We the Hungry: The Meaning of Eating in the Capital

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"On this beat, we eat," my colleague said.

It was 1993, and I had just returned to Washington, at 30, to become a White House correspondent for U.S. News & World Report. Although I knew that the expense-account lunch was an essential tool of West Wing reporting, I didn't know the dedication with which I would deploy it. U.S. News can no longer afford a print edition, but money was plentiful then. And so there was the quattro formaggio penne at I Matti with Rahm Emanuel (although the former ballet dancer had a simple linguine aglio e olio); the linguine all'astice at Galileo's with John Podesta; the Dover sole with Mack McLarty at the appropriately named Maison Blanche.

Thankfully, vestiges of the old, African-American Washington still abide, most notably Ben's Chili Bowl and the Florida Avenue Grill, each founded after World War II during the black migration north.

Always horizontally challenged, I grew wider as my sourcing got better. None of those once-hot restaurants, though, is around anymore. In its first incarnation on P Street, Galileo was a favorite of Nancy Reagan's and George Will's, the creation of Roberto Donna, a chef-owner who would dominate the city in the '90s with restaurants catering to various expense accounts. It's a capital tale: His restaurants are gone now, and Donna is in court with tax problems.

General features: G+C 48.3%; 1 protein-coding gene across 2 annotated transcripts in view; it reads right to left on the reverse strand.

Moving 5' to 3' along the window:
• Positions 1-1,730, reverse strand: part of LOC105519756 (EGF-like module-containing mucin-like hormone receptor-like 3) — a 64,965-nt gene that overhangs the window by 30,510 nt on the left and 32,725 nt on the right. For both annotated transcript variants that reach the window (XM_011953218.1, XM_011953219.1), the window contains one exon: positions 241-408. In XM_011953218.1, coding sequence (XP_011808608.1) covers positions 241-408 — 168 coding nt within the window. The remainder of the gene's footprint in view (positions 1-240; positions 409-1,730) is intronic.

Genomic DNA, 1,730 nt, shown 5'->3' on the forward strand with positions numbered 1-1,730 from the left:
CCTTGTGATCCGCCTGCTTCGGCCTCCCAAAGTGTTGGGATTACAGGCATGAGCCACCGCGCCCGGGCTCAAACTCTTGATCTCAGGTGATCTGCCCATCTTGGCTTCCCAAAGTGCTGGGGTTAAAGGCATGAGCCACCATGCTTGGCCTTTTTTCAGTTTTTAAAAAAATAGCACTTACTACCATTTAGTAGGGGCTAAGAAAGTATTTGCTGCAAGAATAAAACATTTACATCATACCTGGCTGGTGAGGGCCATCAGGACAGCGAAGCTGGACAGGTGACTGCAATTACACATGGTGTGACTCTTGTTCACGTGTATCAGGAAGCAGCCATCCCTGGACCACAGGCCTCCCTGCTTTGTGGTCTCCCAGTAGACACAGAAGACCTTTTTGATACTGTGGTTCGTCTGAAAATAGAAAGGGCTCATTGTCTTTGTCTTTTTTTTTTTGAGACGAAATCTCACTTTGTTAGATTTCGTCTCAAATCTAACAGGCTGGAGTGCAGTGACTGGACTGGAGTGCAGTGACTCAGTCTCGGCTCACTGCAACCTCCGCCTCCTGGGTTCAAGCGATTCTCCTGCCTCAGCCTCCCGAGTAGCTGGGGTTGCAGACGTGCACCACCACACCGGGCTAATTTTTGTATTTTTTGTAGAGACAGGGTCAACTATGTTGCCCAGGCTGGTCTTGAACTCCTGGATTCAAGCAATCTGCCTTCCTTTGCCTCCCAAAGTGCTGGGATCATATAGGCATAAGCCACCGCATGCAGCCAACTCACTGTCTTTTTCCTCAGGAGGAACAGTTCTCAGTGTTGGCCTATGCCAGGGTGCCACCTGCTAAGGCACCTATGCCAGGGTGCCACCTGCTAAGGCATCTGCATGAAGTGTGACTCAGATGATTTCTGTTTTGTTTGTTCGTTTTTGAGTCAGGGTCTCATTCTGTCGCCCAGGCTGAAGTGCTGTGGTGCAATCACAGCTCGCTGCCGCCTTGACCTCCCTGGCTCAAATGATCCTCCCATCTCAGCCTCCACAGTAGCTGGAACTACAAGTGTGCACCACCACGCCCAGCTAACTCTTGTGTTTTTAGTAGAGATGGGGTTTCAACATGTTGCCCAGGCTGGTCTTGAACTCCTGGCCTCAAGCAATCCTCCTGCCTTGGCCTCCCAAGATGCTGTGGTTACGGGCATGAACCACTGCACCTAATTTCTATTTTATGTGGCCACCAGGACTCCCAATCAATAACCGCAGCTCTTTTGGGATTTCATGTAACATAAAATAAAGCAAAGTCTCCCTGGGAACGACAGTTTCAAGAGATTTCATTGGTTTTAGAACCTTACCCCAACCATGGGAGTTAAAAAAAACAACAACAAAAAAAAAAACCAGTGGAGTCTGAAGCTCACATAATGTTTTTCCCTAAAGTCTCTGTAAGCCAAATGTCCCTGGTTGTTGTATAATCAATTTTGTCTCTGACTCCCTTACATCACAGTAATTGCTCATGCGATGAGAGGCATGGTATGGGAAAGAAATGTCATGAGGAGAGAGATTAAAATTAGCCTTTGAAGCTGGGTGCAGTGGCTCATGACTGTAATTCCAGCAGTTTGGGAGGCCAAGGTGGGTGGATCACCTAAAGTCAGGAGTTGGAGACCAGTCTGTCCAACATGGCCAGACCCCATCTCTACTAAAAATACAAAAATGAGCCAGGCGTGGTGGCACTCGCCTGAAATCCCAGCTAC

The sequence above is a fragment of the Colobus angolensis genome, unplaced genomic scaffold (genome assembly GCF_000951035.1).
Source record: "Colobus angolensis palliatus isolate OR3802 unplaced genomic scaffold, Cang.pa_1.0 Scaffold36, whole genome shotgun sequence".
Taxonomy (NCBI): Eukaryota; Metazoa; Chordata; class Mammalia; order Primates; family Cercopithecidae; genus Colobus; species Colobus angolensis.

Anthropologists say that you can understand a culture through its dining—its "food pathways," to use their term of art—just as you would its religion or art. That's no less true of Washington, where the city's restaurants are a subtext into its psyche.

As with most other American cities, dining here is incomparably better now than it was 25 years ago. When I graduated from Columbia College in the mid-1980s, New York City's Chinese restaurants, for instance, were blisteringly alive with piquant Szechuan and Hunan in every neighborhood, while Washington, where I moved, clung to bland Cantonese. For a brief time, a Szechuan outpost, financed by the People's Republic itself, operated under the old New Republic offices on 19th Street. Tellingly, it couldn't find an audience and quickly folded, replaced by a fondue joint that continues to this day. An establishment specializing in melted cheese always seemed an odd choice in a city known for its humid, swamplike mien. A goopy mess, this city was.

Now there's more and better of everything, especially in the suburbs. There, ethnic communities—such as the Vietnamese, with their immigration spurred by wars involving the U.S.—settled, creating a constellation of strip-mall gems, small restaurants nestled between tanning salons and real estate offices. John Kennedy famously dismissed Washington as a city of "Northern charm and Southern efficiency," but the restaurants mark a capital that's more international, more London than Richmond.

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Matthew Cooper is a managing editor (White House) for National Journal.

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